LONDON — Mauricio Pochettino has told his Tottenham players they need to be prepared “to die” to ensure the club qualifies for next season’s Champions League.
Spurs must win their two remaining league games at home to Newcastle and Leicester City to guarantee a top-four finish and a third consecutive season in the Champions League at the expense of Chelsea or Liverpool.
Fifth-place Chelsea, who face relegation-threatened Huddersfield as well as Newcastle this week, have cut the gap to their London rivals from 10 points to two, while Liverpool are a point ahead of Spurs but have just one remaining game against Brighton.
Pochettino’s team have won just twice in six matches over all competitions since beating Chelsea at Stamford Bridge last month. But he said nothing else matters now except the squad’s willingness to win the final two games or die trying.
“To play in the Champions League is the dream of everyone and for me, it’s impossible not [to] give your best when it depends on you to win,” the Spurs manager said.
“It’s massive because the Champions League is the best competition, with the Premier League, in the world.
“It’s in our hands. We need to die to try to achieve that. It’s not about playing like this or like that, with two centre-backs or two strikers or two ‘keepers. It’s about the players dying trying to achieve it.
“If we cannot, we cannot. That’s different and we need to analyse why. Now it’s about being all together and fighting, along with our fans and create a good atmosphere tomorrow and Sunday and try to achieve altogether to play Champions League football in the new stadium. That will be fantastic.”
Pochettino admitted that Champions League money is “the second reason” Spurs need to qualify but he refuted the suggestion that chairman Daniel Levy is counting on the additional income.
“[When I joined the club] it was never the idea to play these four seasons in the Champions League,” Pochettino said. “I think Daniel is safe with the money. It’s not a problem.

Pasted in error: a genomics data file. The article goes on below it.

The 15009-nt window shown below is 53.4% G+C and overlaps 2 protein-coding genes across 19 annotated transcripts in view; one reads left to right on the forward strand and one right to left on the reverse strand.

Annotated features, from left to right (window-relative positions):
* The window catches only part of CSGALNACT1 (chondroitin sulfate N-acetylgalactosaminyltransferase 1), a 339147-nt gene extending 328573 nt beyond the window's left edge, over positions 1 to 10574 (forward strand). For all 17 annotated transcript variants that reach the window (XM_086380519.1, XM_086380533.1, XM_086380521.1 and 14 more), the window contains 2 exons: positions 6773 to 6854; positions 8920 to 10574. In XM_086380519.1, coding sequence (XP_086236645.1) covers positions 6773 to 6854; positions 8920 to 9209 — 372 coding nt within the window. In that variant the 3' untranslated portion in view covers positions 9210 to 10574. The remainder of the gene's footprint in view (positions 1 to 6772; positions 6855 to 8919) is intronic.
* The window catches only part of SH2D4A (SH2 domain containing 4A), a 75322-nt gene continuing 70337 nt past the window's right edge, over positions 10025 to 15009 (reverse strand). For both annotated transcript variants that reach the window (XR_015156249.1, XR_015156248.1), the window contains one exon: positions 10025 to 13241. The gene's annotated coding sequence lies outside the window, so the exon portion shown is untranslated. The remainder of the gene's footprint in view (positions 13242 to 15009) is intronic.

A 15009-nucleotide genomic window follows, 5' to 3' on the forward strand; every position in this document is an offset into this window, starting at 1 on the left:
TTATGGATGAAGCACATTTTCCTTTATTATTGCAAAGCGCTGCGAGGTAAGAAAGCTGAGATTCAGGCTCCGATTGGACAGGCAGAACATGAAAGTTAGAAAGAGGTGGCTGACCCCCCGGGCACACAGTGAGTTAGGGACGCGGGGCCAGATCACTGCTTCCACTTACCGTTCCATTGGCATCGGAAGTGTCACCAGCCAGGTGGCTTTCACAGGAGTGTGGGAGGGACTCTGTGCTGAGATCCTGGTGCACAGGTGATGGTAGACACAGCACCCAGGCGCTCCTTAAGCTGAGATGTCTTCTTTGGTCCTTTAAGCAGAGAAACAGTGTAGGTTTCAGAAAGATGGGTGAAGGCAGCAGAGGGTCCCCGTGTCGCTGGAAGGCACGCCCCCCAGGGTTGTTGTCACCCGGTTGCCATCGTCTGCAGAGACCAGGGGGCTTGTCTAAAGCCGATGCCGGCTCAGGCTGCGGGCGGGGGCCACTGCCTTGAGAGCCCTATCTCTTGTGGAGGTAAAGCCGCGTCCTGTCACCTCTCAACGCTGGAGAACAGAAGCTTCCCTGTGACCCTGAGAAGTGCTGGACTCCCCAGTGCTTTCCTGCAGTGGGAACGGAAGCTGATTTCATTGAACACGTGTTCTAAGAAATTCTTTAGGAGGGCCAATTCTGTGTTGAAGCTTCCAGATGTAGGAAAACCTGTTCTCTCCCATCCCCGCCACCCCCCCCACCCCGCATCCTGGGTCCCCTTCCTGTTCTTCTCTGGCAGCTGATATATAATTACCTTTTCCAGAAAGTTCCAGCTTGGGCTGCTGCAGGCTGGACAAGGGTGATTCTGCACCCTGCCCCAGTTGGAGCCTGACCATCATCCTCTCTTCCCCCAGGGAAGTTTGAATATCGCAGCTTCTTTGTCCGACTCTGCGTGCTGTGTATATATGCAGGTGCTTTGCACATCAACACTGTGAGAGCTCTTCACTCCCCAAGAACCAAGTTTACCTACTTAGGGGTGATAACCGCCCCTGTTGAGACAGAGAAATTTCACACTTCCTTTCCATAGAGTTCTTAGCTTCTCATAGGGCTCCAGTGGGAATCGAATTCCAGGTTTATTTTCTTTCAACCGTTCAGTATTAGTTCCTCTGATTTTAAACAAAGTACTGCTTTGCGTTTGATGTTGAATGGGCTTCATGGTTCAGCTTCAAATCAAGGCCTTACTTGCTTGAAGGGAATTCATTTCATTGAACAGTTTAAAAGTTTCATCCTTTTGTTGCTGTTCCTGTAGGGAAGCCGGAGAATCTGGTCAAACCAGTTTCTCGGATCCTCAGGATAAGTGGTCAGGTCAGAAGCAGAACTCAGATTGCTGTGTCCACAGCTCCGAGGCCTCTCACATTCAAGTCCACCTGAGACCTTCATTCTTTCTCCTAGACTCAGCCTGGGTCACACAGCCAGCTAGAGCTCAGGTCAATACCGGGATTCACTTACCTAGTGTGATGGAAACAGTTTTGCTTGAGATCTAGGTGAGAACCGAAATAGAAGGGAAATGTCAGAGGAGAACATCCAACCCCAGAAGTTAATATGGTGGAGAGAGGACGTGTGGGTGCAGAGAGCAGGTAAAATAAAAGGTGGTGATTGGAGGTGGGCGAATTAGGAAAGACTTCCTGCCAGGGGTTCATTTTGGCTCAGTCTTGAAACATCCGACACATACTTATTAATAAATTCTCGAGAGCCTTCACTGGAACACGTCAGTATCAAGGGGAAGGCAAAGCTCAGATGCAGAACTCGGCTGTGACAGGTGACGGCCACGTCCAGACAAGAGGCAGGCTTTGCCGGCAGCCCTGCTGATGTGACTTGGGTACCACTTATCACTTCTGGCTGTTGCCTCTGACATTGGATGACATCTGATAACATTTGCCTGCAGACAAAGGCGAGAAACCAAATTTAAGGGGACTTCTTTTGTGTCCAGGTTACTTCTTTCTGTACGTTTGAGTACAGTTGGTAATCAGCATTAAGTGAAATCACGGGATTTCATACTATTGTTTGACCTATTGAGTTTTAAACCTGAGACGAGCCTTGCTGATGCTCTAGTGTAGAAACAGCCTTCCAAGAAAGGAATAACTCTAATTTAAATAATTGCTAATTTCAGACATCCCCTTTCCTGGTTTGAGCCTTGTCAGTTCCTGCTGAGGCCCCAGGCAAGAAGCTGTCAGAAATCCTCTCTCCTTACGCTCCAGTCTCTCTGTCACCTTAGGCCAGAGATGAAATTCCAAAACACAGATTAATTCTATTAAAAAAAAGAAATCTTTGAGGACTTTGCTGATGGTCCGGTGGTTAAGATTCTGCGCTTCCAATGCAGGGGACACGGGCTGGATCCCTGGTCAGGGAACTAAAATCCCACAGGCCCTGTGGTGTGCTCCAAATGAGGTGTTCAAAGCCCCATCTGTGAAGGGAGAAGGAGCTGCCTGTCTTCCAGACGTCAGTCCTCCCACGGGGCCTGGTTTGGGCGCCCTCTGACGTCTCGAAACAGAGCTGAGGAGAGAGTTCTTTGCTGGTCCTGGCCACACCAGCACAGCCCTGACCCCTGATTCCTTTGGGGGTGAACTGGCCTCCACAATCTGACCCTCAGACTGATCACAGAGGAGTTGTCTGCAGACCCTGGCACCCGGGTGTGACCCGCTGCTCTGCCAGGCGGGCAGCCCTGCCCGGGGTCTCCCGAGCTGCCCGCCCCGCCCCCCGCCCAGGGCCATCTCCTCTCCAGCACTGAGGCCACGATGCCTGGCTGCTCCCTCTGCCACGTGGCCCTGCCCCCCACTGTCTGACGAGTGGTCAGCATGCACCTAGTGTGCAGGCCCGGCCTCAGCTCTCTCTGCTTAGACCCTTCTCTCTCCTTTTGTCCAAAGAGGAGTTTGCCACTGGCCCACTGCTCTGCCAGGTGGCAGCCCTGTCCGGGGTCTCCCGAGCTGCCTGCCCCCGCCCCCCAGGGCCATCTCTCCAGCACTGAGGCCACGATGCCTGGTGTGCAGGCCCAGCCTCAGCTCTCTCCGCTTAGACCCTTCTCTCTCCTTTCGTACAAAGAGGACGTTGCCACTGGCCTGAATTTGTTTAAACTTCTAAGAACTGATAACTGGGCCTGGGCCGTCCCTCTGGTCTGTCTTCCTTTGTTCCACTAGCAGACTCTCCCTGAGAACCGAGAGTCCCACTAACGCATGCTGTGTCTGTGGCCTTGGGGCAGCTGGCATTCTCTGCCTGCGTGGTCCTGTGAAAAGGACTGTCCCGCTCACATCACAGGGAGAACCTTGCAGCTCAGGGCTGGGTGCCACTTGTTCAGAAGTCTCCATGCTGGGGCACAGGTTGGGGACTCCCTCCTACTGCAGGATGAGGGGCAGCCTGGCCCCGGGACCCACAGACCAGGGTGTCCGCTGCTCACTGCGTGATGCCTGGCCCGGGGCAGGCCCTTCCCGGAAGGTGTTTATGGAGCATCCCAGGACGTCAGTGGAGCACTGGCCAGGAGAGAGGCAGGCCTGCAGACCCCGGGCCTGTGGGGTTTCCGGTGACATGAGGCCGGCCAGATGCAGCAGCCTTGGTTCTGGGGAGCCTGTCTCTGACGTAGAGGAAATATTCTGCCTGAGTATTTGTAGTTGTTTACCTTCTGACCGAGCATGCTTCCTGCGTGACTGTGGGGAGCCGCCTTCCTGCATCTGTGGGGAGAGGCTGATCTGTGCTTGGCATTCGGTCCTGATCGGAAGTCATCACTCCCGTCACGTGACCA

“The plan, four years ago, wasn’t to play every season in the Champions League to ensure the club is going to survive. If you overachieve, fantastic — you have more money to invest in new facilities like the stadium. But I think it’s not a problem [if we don’t qualify].”
Pochettino will be without three holding midfielders for Newcastle’s visit to Wembley Stadium on Wednesday, with Eric Dier (illness) joining Mousa Dembele and Harry Winks (both ankle) on the sidelines.
Victor Wanyama is therefore certain to make a seventh league start of the campaign, while Moussa Sissoko could come in against his former club and Lucas Moura is also in contention.
“You arrive at the decisive games of the seasons and you need to play with different players,” Pochettino said. “You need to show respect to all 24 players. In November, I remember you [the media] said, ‘Why do you rotate?’
“The players need to feel the love because now arrives the decisive moment and, if you don’t care about those players, now you are going to demand respect, focus and [for them to] play like this. If you look back, there was a lot of criticism, from people that think they know a lot about football management.
“Now, maybe, some players that didn’t play so much in the first six months of the season are going to be decisive. That is the reality of football.”
Dan is ESPN FC’s Tottenham correspondent. Follow him on Twitter: @Dan_KP.